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The Short Line Safety Institute (SLSI) has appointed Ron Hynes to serve as its first executive director, and seated its first board of directors and advisory board, the organization announced yesterday.
Hynes, who will join SLSI on Jan. 4, has more than 40 years of railroad experience. Most recently, he served as the Federal Railroad Administration's (FRA) director of the Office of Technical Oversight, where he led 12 technical divisions and chaired the FRA's Safety Board, according to a press release issued by the American Short Line and Regional Railroad Association (ASLRRA).The SLSI is being developed by the ASLRRA with the FRA, Volpe National Transportation Systems Center and University of Connecticut (UCONN). Funded by an FRA grant, the institute began as a pilot program earlier this year. It became a stand-alone operation in October. As the institute's executive director, Hynes will be tasked with advancing its mission to enhance the safety culture and conformance of short line and regional railroads, ASLRRA officials said. "Ron brings the breadth of experience we were seeking in this position," said ASLRRA President Linda Darr. "His most recent experience leading Federal Railroad Administration’s technical division involving rail safety and the surrounding culture necessary to increase safety performance will enable Ron to quickly make an impact and guide the next steps of the institute."
Hynes began his railroad career with the Pittsburgh & Lake Erie Railroad. His career has included stints with the National Transportation Safety Board, where he oversaw railroad, pipeline, and hazardous materials investigations; and the Federal Transit Administration, where he led a variety of safety research projects His work at the FRA included overseeing policy vision and direction for the development of the National Rail Plan. He also evaluated and recommended grant selections for the Transportation Investment Generating Economic Recovery (TIGER) program."Ron’s career has uniquely prepared him for this position," said ASLRRA Chairman Ed McKechnie. "Beginning his career with a short line railroad, gaining experience in the organizations that regulate our industry — particularly around safety — and his depth of knowledge about the rail industry in both passenger and freight rail assignments will enable him to provide the necessary guidance to achieve the institute’s goals." Also yesterday, the institute announced its new board of directors and advisory board, which will be charged with moving the SLSI from pilot-program status to full implementation. Hynes will be joined on the board of directors by ASLRRA's Darr; Janet Gilbert, Fletcher & Sippel LLC.; Rose Lang-Poston, AON Risk Services; Judy Petry, Farmrail; Daniel Sabin, Iowa Northern Railroad; and Gary Vaughn, Watco Cos.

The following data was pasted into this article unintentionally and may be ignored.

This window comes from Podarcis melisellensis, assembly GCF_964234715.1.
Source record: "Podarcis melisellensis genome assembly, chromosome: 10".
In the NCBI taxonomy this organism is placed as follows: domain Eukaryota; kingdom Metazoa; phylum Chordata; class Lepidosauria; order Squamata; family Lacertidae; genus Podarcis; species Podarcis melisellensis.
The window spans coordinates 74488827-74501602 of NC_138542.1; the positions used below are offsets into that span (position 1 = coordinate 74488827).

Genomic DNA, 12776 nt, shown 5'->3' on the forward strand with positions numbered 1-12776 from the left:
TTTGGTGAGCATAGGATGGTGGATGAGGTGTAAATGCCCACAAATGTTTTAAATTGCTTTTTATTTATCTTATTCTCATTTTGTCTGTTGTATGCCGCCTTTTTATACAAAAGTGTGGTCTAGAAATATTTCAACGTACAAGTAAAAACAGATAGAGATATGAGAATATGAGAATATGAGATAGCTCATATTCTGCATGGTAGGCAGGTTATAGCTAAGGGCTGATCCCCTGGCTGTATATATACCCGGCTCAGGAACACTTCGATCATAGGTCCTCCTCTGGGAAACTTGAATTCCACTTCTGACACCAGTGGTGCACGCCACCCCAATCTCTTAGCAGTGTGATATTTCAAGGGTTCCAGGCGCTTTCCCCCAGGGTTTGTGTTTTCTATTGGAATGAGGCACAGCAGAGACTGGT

The SLSI's advisory board members will include Chuck Baker, partner, Chambers, Conlon & Hartwell; David Brown, chief operating officer, Genesee & Wyoming Inc.; Karen Folino, global commercial leader, GE Transportation; Mitchell Harris, director of safety, training and rules compliance, Rio Grande Pacific Corp.; Robert Grimaila, retired vice president of safety and environment, Union Pacific Railroad; and David Hofmann, the Hugh L. McColl distinguished professor and area chair of organizational behavior, University of North Carolina.
Also serving on the SLSI's advisory board will be Mike Lowenger, VP of operations and regulatory affairs, Railway Association of Canada; Alan Maples, president, Everett Railroad Co.; Tom Murta, assistant VP of operations compliance, CSX Transportation; and Jonathan Thomas, senior director of research and safety management solutions group, National Safety Council.
The institute's advisory board will advise and counsel the board of directors and Hynes on issues such as effecting safety culture changes in an organization; change management; risk assessment and management; and other ways to improve safety culture on short-line and regional railroads.
For more information on the SLSI's history, read this feature article from the September issue of Progressive Railroading.
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